Linkage. Linkage analysis assesses the probability that, in a given pedigree, common genetic markers are cosegregating due to linkage or to chance. If this cosegregation is due to linkage, this may indicate that the causative gene is hidden somewhere in the linkage region. Linkage works beautifully in very large families and pretty much all the epilepsy genes identified at the turn of the millennium stem from large families where linkage analysis was applied to narrow down the genetic interval where a given gene is hidden. Linkage has not that been successful in smaller families or when smaller families are grouped together. In their current study, Dazzo and collaborators combine linkage in small families with exome sequencing and pull out heterozygous RELN mutations. To my knowledge, this is the first time that this combination has worked in epilepsy research.

RELN in ADTLE. Dazzo and collaborators investigate 16 families with ADLTLE, which were negative for LGI1. Through linkage, the authors demonstrated a suggestive linkage to chromosome 7q22.1 and subsequent exome sequencing with prioritization of the variants in this region found heterozygous RELN variants in 7 families including two larger families that contributed significantly to the LOD score. The authors went on to examine Reelin levels in serum in patients carrying the mutations, suggesting that these mutations result in less secreted Reelin protein. This data is particularly relevant since the RELN mutations had reduced penetrance and could therefore not fully be excluded to be found by chance using purely statistical approaches.

Reelin. As mentioned earlier, Reelin’s name comes from the abnormal gait of reeler mice, which were found have homozygous mutations of the RELN gene. During development of the brain development, reelin is secreted in the cortex and hippocampus by the Cajal-Retzius cells. The cells expressing reelin are mainly found in the prenatal brain and located in the marginal zone of the cortex, which is a layer underneath the cortical surface. The current model for reelin function suggests that the protein is secreted from Cajal-Retzius cells and “attracts” neurons to migrate to the cortical surface and detach from the radial glia, the climbing frame of the migrating neurons.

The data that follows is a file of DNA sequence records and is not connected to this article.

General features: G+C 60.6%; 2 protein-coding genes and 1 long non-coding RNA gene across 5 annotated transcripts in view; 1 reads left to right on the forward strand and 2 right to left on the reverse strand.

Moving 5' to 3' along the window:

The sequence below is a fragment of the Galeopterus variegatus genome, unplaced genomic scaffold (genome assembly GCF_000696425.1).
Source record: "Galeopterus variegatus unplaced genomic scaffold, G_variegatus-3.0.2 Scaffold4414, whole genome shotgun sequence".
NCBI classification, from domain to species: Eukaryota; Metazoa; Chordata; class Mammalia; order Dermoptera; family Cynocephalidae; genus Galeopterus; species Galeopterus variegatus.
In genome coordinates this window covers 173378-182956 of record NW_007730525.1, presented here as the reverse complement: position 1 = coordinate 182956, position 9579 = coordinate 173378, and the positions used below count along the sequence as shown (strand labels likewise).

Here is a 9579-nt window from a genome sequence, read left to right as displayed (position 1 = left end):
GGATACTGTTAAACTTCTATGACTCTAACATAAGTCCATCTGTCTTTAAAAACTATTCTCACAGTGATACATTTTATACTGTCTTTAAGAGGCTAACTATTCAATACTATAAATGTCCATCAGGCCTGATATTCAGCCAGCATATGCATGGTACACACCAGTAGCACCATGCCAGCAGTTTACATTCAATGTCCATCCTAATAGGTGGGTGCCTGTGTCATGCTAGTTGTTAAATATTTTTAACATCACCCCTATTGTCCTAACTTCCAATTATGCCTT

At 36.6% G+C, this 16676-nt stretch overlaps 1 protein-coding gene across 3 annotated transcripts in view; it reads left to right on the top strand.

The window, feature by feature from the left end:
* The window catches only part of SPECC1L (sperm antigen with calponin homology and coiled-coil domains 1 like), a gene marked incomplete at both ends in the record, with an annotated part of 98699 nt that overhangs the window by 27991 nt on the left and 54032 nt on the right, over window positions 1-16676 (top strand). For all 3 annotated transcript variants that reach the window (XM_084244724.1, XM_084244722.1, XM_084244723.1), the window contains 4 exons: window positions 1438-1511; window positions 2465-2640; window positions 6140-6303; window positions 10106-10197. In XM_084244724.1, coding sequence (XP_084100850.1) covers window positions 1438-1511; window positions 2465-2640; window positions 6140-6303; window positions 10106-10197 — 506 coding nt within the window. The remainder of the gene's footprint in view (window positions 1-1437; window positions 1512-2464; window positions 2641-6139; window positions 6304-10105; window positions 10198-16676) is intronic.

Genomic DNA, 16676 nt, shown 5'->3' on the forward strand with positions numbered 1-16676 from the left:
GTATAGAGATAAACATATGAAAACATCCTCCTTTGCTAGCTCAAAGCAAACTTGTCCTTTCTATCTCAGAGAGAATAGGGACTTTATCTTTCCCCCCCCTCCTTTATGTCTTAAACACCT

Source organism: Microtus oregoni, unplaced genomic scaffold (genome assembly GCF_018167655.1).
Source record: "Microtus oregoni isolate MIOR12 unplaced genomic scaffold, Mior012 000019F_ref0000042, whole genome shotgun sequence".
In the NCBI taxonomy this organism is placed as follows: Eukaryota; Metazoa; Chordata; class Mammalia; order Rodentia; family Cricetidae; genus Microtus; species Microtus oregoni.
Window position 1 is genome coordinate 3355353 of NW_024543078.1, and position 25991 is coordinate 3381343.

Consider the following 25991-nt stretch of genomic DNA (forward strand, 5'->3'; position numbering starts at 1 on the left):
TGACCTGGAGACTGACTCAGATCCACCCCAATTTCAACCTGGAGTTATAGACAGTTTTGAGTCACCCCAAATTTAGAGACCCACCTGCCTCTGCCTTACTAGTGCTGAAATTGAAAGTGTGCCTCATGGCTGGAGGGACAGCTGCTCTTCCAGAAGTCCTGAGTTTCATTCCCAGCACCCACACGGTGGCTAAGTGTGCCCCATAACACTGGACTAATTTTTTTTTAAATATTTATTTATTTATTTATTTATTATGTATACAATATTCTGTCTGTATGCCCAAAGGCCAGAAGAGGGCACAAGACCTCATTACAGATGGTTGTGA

This is what you need to know. RELN is a new gene for lateral temporal lobe epilepsy, adding to a growing number of genes where different phenotypes are seen in heterozygous versus homozygous mutations. The frequency of reported families with RELN mutations is likely to grow within the next few years and it will be interesting to see whether the phenotypic spectrum is limited to lateral temporal lobe epilepsies or whether there is broader phenotypic picture emerging.

Child Neurology Fellow and epilepsy genetics researcher at the Children’s Hospital of Philadelphia (CHOP), USA and Department of Neuropediatrics, Kiel, Germany